What about you guys? Have you read this book? What do you think about defunding the police? Is your city considering this approach? Let me know.
7 thoughts on “Wrapping My Head Around “Defund the Police”: A Review of Alex Vitale’s The End of Policing”
I haven’t read this book so anything I say will be based on your summary.
It sounds to me as if Vitale’s book is based on a series of premises that amount to a philosophy of class warfare. “The rich” and “the poor” are stable categories, with the same people in them from generation to generation. This might have been true in the Middle Ages, and it might still be true in societies that are basically police states, but it’s not true in the United States.
I just read Thomas Sowell’s book The Quest for Cosmic Justice. According to him, if we define “the poor” as the bottom 20 percent of income distribution, only 3% of Americans remain in that category for as much as 8 years. People tend to get wealthier as they get older. “The rich” are disproportionately older. The genuinely rich and the genuinely poor do not add up to 10 percent of the American population. The rest of us are working class, middle class, or upper middle class, in the process of moving up and sometimes down and all around.
To me, this is fatal to Vitale’s argument. The situation he describes, where the entire structure of society including the police force is designed to harshly oppress, might be true in a dictatorship or a police state where there is a large permanent underclass, but it’s not true in a society like ours that has so much social mobility.
Definitely we want people in poor neighborhoods to be able to move out of poverty. But I think law and order helps them with this. Chaos, anarchy, and/or control by local gangs prevents it.
I do agree that our mental health system is broken and that the police should not be expected to deal with this. I think if we address this, it will go a long way towards reducing the homeless population and it will give families more options as well.
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Yes, he is coming from a VERY leftist perspective. But it’s important to note that from that perspective the designation is really about having access to capital, not about income levels, or even necessarily savings. So the difference would be more between the power of large corporations who own the means of production or those who run them (the so-called 1%, or the upper 10% who hold most of the share-holding power) and wage earners who sell their labor, but do not own the means of production, meaning mostly everyone else. Even a highly paid accountant, if he sells his labor for the benefit of someone else, would still be considered “working class” in this framework. I have not read Sowell’s book (though I might look into that) but I don’t think his definition of rich and poor would be relevant to the arguments that Vitale is making. (It’s also possible I may have misrepresented Vitale’s position, I’m still trying to understand this stuff myself).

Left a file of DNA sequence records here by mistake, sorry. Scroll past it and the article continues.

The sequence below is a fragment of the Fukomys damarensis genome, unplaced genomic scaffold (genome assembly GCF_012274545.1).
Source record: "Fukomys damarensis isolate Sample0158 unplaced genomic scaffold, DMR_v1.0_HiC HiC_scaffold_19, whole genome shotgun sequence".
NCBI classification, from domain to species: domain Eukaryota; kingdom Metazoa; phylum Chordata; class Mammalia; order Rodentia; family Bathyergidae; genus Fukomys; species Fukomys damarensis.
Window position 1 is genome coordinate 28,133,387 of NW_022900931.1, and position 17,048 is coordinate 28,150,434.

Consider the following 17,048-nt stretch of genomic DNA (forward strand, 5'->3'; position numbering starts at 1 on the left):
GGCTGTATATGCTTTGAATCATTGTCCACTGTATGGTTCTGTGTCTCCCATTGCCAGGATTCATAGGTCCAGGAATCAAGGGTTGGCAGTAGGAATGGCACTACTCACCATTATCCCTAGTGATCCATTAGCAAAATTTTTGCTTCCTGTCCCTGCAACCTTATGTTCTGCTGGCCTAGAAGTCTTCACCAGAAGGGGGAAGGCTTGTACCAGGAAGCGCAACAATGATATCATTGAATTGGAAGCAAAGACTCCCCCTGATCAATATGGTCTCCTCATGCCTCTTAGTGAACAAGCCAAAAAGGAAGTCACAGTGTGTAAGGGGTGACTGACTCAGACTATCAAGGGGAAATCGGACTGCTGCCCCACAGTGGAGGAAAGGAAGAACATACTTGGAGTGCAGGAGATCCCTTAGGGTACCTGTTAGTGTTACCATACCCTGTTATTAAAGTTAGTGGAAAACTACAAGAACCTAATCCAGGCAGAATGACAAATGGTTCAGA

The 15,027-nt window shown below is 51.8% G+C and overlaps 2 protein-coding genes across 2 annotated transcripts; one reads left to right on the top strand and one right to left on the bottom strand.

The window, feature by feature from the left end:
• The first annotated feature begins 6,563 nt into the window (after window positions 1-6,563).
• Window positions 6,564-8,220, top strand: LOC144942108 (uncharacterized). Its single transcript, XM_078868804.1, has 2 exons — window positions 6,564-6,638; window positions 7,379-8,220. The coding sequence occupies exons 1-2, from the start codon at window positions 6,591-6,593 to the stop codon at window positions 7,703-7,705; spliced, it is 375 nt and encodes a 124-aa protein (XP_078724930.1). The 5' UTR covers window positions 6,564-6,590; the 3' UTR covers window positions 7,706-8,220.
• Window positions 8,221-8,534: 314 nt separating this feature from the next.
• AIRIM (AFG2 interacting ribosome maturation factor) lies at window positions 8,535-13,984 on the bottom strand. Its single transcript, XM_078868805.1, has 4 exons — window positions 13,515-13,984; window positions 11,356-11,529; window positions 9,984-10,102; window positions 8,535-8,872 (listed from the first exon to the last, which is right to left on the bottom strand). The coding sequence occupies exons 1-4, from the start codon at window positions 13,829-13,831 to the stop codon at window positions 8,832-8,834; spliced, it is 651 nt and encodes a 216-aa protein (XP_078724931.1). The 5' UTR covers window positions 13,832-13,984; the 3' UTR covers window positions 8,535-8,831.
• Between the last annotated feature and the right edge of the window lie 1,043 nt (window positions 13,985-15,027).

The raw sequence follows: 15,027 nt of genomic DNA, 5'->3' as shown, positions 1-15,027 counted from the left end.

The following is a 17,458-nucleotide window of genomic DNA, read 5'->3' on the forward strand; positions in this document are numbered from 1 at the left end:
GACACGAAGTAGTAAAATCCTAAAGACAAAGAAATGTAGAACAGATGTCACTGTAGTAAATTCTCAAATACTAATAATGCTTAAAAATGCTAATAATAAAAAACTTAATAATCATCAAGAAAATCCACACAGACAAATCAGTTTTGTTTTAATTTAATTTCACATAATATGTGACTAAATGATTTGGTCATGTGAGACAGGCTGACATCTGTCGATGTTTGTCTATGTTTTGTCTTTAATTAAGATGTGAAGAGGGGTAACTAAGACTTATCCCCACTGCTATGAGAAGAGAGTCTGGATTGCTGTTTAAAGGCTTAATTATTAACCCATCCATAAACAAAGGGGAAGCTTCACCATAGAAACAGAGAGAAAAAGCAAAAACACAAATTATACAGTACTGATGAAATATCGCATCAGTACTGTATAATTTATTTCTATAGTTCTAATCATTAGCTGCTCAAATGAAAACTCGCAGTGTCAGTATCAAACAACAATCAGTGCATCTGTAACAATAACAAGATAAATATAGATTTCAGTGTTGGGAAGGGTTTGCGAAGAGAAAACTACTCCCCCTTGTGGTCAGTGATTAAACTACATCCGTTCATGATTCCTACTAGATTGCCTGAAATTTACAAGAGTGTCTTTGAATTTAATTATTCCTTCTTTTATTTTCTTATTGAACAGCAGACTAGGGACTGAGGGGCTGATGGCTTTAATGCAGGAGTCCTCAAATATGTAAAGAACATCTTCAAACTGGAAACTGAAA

With regards to law and order helping people move out of poverty, it demonstrably doesn’t. Mostly because the punitive nature of the criminal justice system prevents this. For example, high fines for something as simple as a speeding ticket can derail a person already living on the edge, economically speaking. Inability to afford a lawyer, being pressured in to plea deals or facing arrest related to homelessness (like loitering or public sleeping) can further compound the problem by giving that person a criminal record or even contribute to bad credit, that prevents them from getting a job. I think Vitale actually does a pretty good job giving examples on how over-policing of the poor actually exacerbates their poverty by further marginalizing them from participating in the legitimate economy. (And therefore, also makes the black-market economy and gang-activity that much more likely.)
okay a little confession – I find that I have nothing to say on this topic BUT it was lovely to read one of your awesome posts after soooo long! 😉 🙂
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It is a complicated topic. Thanks for reading.
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I haven’t read this book, but I do think that completely doing away with the police as an institution is a bit extreme. We definitely need massive reforms and sometimes it can seem simpler to tear up the old model and start from scratch than to go through and change a structure that has so many inherent problems. Yet if we don’t fix the source of the problems in our larger society first, who’s to say what we build as a replacement won’t be flawed in new ways or even in the same ways?
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Yes, that is certainly what I struggle with as well. It’s one thing to say “the system is fucked, let’s drop it”, but if we don’t understand the environment and factors that allowed such a system to be built and to persist, how can we really avoid it?
The road we are on now was paved with lots of good intentions. On the other hand, radical change may need to happen, not all progress can be made incrementally without backsliding.
I’ve got a lot more to learn on this. I do recommend checking out the book though.
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I haven’t read that yet but will pick it up! I was thinking the same thing and processed it in one of my posts. I think its interesting how we view criminals as a genetic defect. Once someone is a “criminal” they are stamped permanently. They can’t get jobs, housing, or higher education. There is a direct link between violent crime and unemployment. If people can’t get jobs after jail then is putting people in jail really going to work? Thanks for your post!